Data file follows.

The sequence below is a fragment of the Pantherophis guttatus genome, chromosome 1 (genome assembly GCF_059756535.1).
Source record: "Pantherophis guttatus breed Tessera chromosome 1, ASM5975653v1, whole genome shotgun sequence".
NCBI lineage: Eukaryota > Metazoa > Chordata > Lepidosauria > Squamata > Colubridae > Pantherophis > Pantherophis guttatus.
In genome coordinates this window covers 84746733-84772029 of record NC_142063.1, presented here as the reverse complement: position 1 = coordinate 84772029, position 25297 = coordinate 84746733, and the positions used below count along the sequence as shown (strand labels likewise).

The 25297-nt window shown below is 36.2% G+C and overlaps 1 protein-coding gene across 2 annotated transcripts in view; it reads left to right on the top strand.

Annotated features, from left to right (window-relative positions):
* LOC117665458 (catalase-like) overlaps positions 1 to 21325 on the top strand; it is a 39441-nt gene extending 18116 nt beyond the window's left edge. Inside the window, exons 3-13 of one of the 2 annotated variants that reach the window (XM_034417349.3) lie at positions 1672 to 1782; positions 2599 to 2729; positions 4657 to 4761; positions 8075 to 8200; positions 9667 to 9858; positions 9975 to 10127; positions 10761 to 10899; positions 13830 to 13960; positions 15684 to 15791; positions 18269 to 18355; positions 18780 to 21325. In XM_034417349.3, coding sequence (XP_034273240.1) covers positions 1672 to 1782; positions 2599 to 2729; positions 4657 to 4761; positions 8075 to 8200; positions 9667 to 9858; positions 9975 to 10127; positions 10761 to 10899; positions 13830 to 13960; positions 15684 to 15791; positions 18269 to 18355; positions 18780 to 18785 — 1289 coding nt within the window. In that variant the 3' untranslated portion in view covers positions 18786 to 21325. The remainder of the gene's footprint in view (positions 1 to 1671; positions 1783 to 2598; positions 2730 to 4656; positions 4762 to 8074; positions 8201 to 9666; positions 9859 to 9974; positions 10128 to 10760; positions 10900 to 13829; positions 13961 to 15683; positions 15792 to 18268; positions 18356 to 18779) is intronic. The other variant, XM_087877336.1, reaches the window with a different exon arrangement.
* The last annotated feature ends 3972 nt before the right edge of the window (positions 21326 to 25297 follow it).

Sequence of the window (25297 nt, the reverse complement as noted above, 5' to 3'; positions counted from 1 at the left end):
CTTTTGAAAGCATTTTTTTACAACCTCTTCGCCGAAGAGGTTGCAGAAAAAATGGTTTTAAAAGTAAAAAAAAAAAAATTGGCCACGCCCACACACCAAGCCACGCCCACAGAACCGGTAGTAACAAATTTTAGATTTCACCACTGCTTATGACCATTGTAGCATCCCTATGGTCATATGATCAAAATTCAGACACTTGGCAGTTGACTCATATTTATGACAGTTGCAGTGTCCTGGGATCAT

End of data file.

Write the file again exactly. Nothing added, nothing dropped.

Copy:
The sequence below is a fragment of the Pantherophis guttatus genome, chromosome 1 (genome assembly GCF_059756535.1).
Source record: "Pantherophis guttatus breed Tessera chromosome 1, ASM5975653v1, whole genome shotgun sequence".
NCBI lineage: Eukaryota > Metazoa > Chordata > Lepidosauria > Squamata > Colubridae > Pantherophis > Pantherophis guttatus.
In genome coordinates this window covers 84746733-84772029 of record NC_142063.1, presented here as the reverse complement: position 1 = coordinate 84772029, position 25297 = coordinate 84746733, and the positions used below count along the sequence as shown (strand labels likewise).

The 25297-nt window shown below is 36.2% G+C and overlaps 1 protein-coding gene across 2 annotated transcripts in view; it reads left to right on the top strand.

Annotated features, from left to right (window-relative positions):
* LOC117665458 (catalase-like) overlaps positions 1 to 21325 on the top strand; it is a 39441-nt gene extending 18116 nt beyond the window's left edge. Inside the window, exons 3-13 of one of the 2 annotated variants that reach the window (XM_034417349.3) lie at positions 1672 to 1782; positions 2599 to 2729; positions 4657 to 4761; positions 8075 to 8200; positions 9667 to 9858; positions 9975 to 10127; positions 10761 to 10899; positions 13830 to 13960; positions 15684 to 15791; positions 18269 to 18355; positions 18780 to 21325. In XM_034417349.3, coding sequence (XP_034273240.1) covers positions 1672 to 1782; positions 2599 to 2729; positions 4657 to 4761; positions 8075 to 8200; positions 9667 to 9858; positions 9975 to 10127; positions 10761 to 10899; positions 13830 to 13960; positions 15684 to 15791; positions 18269 to 18355; positions 18780 to 18785 — 1289 coding nt within the window. In that variant the 3' untranslated portion in view covers positions 18786 to 21325. The remainder of the gene's footprint in view (positions 1 to 1671; positions 1783 to 2598; positions 2730 to 4656; positions 4762 to 8074; positions 8201 to 9666; positions 9859 to 9974; positions 10128 to 10760; positions 10900 to 13829; positions 13961 to 15683; positions 15792 to 18268; positions 18356 to 18779) is intronic. The other variant, XM_087877336.1, reaches the window with a different exon arrangement.
* The last annotated feature ends 3972 nt before the right edge of the window (positions 21326 to 25297 follow it).

Sequence of the window (25297 nt, the reverse complement as noted above, 5' to 3'; positions counted from 1 at the left end):
CTTTTGAAAGCATTTTTTTACAACCTCTTCGCCGAAGAGGTTGCAGAAAAAATGGTTTTAAAAGTAAAAAAAAAAAAATTGGCCACGCCCACACACCAAGCCACGCCCACAGAACCGGTAGTAACAAATTTTAGATTTCACCACTGCTTATGACCATTGTAGCATCCCTATGGTCATATGATCAAAATTCAGACACTTGGCAGTTGACTCATATTTATGACAGTTGCAGTGTCCTGGGATCAT